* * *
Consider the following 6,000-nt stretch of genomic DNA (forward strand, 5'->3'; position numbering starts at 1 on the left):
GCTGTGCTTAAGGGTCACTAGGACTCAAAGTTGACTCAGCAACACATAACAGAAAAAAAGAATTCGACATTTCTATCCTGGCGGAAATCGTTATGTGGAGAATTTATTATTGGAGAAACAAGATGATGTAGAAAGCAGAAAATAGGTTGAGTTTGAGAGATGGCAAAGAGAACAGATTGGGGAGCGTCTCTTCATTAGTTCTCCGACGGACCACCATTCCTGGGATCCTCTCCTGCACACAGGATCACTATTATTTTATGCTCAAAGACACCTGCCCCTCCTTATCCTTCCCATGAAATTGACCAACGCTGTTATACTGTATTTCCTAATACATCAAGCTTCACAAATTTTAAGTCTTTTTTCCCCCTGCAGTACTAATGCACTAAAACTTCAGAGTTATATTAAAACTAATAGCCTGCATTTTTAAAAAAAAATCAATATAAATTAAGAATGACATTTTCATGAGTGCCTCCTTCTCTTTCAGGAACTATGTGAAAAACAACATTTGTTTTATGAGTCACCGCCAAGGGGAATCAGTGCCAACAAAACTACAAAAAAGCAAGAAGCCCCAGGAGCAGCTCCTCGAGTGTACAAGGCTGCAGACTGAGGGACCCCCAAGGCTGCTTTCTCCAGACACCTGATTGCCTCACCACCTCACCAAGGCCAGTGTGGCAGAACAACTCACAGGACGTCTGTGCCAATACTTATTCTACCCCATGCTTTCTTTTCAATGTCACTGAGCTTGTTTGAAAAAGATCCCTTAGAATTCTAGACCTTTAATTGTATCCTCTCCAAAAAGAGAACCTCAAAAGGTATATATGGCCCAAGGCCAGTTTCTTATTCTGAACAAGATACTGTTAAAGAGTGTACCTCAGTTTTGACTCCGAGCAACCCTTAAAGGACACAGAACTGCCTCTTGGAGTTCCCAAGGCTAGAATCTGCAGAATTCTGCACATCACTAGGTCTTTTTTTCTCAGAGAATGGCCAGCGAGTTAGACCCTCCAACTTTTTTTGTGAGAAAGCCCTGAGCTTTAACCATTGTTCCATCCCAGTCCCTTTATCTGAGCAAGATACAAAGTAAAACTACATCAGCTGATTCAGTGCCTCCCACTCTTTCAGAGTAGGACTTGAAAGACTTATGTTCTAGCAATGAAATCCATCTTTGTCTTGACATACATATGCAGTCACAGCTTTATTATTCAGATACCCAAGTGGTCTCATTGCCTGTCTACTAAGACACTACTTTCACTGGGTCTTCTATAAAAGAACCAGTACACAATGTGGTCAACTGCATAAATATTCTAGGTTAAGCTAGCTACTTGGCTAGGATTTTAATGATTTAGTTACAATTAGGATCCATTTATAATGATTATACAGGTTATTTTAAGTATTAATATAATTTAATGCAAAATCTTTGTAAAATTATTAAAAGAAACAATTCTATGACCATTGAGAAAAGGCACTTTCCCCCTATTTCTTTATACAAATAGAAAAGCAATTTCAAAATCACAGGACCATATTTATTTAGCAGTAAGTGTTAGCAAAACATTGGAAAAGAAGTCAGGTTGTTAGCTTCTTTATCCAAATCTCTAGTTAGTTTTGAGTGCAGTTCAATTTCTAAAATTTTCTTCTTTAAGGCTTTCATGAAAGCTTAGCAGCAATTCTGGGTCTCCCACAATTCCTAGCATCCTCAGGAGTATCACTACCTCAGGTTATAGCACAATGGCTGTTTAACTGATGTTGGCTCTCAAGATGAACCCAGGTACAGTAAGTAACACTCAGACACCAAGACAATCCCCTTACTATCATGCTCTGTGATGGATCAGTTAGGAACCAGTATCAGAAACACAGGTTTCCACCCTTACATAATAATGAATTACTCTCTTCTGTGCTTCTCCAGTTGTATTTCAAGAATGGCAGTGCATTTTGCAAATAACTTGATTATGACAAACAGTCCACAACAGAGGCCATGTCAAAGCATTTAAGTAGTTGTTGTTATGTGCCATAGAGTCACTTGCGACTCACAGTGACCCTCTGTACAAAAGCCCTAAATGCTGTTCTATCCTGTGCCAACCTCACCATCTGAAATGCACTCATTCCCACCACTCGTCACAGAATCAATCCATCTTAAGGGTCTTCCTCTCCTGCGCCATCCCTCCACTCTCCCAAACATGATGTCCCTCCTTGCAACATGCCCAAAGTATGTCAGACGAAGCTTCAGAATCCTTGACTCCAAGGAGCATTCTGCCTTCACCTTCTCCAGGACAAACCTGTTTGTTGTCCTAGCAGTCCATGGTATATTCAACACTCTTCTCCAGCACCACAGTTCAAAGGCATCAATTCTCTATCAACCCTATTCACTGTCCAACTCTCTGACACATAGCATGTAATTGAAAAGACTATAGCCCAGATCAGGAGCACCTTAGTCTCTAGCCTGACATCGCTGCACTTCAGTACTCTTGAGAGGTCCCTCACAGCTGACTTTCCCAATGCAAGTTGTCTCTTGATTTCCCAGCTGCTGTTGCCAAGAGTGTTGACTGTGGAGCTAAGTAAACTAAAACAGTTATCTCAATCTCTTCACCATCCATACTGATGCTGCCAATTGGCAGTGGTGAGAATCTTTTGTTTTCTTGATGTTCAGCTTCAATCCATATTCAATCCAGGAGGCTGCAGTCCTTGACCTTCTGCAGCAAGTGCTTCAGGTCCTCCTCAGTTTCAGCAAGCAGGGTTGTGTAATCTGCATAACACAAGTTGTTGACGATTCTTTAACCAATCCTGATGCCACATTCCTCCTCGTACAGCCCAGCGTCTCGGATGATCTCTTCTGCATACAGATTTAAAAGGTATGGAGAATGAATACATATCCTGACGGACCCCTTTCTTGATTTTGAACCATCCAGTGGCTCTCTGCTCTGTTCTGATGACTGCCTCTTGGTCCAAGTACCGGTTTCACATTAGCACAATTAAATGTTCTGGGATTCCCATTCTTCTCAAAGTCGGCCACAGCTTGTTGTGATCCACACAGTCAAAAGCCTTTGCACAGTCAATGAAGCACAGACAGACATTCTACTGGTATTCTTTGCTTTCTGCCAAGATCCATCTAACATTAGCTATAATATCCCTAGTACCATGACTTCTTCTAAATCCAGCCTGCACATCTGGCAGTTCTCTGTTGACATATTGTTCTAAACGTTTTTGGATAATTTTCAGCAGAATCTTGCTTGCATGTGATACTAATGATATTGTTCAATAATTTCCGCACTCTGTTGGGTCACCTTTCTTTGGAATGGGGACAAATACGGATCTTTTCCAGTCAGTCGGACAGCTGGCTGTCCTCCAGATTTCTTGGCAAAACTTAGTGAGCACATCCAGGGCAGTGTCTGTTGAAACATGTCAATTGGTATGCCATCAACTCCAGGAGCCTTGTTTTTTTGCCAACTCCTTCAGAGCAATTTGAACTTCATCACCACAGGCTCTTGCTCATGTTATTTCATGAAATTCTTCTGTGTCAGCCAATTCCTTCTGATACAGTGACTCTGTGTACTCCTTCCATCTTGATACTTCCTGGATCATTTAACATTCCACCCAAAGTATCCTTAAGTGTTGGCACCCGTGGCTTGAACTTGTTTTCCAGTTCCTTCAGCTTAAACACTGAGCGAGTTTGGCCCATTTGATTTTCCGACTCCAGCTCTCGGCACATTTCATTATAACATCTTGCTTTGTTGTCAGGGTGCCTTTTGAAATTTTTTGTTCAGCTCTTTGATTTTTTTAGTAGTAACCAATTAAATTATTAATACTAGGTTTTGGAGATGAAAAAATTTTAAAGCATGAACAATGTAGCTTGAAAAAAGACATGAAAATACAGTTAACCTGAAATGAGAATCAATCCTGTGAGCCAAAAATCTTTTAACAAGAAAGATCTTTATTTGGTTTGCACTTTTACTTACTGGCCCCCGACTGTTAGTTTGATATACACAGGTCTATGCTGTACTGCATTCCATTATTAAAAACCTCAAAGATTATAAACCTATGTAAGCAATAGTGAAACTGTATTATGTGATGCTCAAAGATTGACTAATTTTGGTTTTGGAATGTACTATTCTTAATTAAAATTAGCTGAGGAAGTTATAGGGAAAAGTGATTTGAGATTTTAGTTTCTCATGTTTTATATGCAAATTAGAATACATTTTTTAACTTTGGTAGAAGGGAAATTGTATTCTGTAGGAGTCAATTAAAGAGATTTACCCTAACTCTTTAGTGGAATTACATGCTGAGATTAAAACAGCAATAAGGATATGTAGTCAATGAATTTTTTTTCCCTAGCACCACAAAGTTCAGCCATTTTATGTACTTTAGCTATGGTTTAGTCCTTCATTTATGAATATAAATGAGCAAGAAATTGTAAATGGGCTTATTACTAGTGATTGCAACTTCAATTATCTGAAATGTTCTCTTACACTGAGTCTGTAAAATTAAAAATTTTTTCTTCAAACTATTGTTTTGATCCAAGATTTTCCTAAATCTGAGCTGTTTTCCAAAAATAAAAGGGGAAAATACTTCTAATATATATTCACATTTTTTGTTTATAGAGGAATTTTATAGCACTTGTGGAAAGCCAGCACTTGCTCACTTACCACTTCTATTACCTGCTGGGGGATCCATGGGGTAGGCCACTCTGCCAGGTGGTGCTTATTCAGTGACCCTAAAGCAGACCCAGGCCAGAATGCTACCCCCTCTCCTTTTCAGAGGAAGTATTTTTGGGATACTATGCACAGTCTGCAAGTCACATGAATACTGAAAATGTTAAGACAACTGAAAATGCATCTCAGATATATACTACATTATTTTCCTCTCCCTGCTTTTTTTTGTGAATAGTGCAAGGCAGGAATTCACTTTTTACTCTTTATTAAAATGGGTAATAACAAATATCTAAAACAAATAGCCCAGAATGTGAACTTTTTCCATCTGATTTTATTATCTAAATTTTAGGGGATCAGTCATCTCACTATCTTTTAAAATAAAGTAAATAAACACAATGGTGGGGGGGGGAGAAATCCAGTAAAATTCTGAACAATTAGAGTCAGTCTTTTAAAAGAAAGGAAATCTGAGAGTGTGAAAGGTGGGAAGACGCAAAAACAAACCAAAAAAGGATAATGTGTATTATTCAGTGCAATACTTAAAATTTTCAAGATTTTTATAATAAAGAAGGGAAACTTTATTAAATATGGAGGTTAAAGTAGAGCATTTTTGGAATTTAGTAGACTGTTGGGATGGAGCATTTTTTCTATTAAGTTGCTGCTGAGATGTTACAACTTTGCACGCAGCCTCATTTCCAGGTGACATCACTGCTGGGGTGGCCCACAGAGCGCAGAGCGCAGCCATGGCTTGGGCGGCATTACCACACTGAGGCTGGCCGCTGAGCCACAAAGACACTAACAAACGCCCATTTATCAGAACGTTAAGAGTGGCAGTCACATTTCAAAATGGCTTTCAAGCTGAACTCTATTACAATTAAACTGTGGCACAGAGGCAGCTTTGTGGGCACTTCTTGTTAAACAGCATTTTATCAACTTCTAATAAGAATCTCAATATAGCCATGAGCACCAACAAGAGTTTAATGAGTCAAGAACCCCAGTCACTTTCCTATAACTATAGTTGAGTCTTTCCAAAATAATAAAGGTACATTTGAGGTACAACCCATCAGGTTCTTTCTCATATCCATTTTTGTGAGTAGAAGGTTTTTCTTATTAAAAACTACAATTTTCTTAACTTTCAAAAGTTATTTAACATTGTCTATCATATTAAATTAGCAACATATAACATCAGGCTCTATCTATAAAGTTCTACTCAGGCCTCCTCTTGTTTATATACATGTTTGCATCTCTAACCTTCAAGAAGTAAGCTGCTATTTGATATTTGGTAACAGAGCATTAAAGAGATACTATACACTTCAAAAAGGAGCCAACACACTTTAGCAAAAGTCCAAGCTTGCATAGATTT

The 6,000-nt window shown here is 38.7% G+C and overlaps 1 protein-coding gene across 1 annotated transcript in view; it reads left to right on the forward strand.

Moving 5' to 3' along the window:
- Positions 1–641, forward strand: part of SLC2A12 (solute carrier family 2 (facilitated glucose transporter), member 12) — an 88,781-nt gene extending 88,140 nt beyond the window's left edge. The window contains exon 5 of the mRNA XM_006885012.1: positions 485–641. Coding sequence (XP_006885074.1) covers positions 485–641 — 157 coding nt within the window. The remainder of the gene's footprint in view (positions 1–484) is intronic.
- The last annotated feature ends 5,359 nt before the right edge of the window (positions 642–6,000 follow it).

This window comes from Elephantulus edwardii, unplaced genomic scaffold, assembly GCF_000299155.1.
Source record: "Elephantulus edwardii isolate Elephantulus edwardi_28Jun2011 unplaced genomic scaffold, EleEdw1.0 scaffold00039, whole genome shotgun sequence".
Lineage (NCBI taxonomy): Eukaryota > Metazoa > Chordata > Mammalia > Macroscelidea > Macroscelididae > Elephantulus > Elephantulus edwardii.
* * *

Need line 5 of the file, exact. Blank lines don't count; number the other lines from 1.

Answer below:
- Positions 1–641, forward strand: part of SLC2A12 (solute carrier family 2 (facilitated glucose transporter), member 12) — an 88,781-nt gene extending 88,140 nt beyond the window's left edge. The window contains exon 5 of the mRNA XM_006885012.1: positions 485–641. Coding sequence (XP_006885074.1) covers positions 485–641 — 157 coding nt within the window. The remainder of the gene's footprint in view (positions 1–484) is intronic.